Actor Philip Seymour Hoffman’s 12 Million Dollar Estate Planning Error
Sep 21, 2017
Fairfax, VA (Law Firm Newswire) September 21, 2017 – Philip Seymour Hoffman, a famous actor, died in 2014, and left behind his girlfriend, Mimi O’Donnell, and their three children, ages 10, seven and five. Because he did not wish to have “trust fund kids,” he had a will in which he left his estate, which was worth $35 million, to his girlfriend, who was to take care of their children.
However, the lack of estate planning resulted in his estate incurring an estate tax in the amount of about $12 million. Had Hoffman married Mimi, his family would have realized savings of approximately $12 million and not owed any estate tax. Hoffman also stated that funds were to be applied toward his kids’ travels to major metropolitan areas, including New York, Chicago and San Francisco, for the sole purpose of exposing them to the arts, culture and architecture that those cities have to offer.
Virginia estate planning attorney Lisa McDevitt says, “The importance of proper estate planning cannot be overlooked.” “By consulting an estate planning attorney, individuals and their families can realize significant tax savings, and can avoid claims to their assets by creditors and other interested parties.”
Had Hoffman consulted with an estate planning attorney, his children would have received any percentage of assets that would have been bequeathed to them once they reached age 18. Estate planning could have been used by Hoffman to minimize or avoid tax liabilities upon his death.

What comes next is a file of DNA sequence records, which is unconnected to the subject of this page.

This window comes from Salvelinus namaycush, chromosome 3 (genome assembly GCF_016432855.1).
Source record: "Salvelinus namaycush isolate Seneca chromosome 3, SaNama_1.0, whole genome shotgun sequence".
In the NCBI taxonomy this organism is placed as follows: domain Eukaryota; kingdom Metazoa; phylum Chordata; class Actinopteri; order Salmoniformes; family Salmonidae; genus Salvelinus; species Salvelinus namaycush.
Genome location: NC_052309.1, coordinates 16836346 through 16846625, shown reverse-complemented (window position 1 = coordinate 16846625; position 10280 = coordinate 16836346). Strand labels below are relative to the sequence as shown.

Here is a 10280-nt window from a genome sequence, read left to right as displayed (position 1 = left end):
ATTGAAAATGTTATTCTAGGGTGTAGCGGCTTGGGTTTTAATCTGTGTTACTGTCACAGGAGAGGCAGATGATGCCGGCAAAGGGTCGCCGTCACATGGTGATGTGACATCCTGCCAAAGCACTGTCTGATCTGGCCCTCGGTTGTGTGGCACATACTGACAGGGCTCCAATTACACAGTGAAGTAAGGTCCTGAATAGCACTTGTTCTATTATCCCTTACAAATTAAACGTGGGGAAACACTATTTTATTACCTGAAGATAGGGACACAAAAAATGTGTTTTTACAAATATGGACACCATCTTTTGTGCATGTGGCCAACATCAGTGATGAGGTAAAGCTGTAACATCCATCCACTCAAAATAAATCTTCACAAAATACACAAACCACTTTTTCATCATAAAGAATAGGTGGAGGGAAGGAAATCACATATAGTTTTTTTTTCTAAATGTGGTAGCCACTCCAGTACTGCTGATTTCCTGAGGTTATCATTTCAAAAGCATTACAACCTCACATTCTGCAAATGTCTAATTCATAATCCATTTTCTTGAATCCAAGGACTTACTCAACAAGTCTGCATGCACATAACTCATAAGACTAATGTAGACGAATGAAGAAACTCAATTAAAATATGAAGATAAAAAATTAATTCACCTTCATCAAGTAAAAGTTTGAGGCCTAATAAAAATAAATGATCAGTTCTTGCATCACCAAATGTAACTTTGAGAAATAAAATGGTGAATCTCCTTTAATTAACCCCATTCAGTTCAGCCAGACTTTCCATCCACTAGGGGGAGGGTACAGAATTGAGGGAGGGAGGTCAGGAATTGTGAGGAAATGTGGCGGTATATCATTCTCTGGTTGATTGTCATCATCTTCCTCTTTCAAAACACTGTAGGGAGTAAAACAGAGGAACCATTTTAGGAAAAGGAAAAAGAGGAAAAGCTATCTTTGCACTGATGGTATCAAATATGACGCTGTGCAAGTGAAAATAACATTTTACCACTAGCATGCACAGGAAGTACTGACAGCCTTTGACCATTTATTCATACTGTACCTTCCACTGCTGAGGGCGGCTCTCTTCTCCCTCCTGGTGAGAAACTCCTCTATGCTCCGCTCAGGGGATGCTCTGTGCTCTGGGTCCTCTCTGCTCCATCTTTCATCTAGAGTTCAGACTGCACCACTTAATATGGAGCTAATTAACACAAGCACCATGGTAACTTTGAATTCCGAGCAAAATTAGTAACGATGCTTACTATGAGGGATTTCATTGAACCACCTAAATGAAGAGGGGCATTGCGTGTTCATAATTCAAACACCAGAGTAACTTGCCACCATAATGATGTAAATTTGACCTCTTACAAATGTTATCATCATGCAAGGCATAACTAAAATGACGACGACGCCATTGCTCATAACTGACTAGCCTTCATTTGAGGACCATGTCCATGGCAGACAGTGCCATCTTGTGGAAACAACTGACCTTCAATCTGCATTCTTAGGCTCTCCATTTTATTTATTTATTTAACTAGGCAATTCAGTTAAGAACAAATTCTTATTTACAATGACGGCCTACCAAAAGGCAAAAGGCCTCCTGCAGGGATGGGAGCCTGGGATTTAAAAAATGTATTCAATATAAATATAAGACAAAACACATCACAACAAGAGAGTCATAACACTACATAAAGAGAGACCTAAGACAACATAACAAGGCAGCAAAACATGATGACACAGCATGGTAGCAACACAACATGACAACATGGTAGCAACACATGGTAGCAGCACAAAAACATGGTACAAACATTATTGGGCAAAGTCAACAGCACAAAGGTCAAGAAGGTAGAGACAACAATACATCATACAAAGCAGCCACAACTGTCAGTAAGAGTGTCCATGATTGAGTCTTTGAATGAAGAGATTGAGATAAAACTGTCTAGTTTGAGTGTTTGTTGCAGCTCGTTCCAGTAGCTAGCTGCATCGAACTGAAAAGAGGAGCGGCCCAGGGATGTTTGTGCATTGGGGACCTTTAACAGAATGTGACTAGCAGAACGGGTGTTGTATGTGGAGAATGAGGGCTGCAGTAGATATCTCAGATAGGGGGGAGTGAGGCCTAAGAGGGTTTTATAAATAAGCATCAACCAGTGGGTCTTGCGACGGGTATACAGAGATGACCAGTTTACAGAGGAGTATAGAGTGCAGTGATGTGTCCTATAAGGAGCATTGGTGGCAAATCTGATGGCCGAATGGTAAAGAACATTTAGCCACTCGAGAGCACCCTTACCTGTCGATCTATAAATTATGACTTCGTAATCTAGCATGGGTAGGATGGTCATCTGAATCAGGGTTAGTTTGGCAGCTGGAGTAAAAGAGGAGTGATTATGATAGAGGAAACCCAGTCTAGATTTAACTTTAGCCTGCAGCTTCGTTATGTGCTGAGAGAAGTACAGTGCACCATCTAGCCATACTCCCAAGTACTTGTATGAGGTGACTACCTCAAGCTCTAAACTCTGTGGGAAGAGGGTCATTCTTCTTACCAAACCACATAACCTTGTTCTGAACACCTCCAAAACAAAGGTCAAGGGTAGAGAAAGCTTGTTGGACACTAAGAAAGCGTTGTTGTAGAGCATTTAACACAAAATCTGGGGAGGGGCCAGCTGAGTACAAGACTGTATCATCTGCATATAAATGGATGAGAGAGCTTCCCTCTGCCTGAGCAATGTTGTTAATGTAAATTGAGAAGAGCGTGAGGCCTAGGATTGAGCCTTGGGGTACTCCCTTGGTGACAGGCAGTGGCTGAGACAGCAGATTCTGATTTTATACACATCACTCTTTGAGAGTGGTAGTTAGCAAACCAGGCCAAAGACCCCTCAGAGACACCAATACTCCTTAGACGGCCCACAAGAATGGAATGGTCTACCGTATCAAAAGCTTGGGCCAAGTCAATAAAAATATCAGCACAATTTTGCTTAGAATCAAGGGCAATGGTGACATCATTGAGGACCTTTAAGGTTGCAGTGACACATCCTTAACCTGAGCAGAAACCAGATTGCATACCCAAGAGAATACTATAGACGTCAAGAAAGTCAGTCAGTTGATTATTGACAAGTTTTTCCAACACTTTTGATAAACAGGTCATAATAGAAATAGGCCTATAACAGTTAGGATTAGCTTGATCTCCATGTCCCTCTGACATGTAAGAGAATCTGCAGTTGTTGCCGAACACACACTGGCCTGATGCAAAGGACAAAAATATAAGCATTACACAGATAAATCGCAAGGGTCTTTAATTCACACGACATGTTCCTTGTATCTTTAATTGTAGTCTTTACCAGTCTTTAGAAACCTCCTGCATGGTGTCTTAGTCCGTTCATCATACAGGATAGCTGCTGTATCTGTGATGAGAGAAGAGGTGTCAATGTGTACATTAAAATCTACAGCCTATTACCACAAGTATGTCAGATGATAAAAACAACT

However, upon completion of probate, Hoffman’s estate will be at risk after Mimi receives her bequest in the event she is the defendant in a lawsuit, her assets are pursued by creditors, or in a subsequent divorce if she marries. Her inheritance may also be diminished by a second estate tax upon her demise. The children, could also face claims to Hoffman’s estate
Instead, Hoffman could have made a provision for Mimi with a Personal Asset Trust, which would have helped to shield her from divorce, lawsuits by predators and creditors, and a second estate tax on her bequest at her death. Furthermore, he could have included economic incentives to provide motivation for his children. For instance, he could have stipulated that his children receive distributions at certain ages, when they would be more likely to be sufficiently mature to handle such a large sum of money. For instance, an arrangement could have been made for them to receive one-third at age 25, one-third at age 30, and one-third at age 35.
Learn more at http://www.mcdevittlaw.net
Lisa Lane McDevitt
2155 Bonaventure Drive
Vienna, VA 22181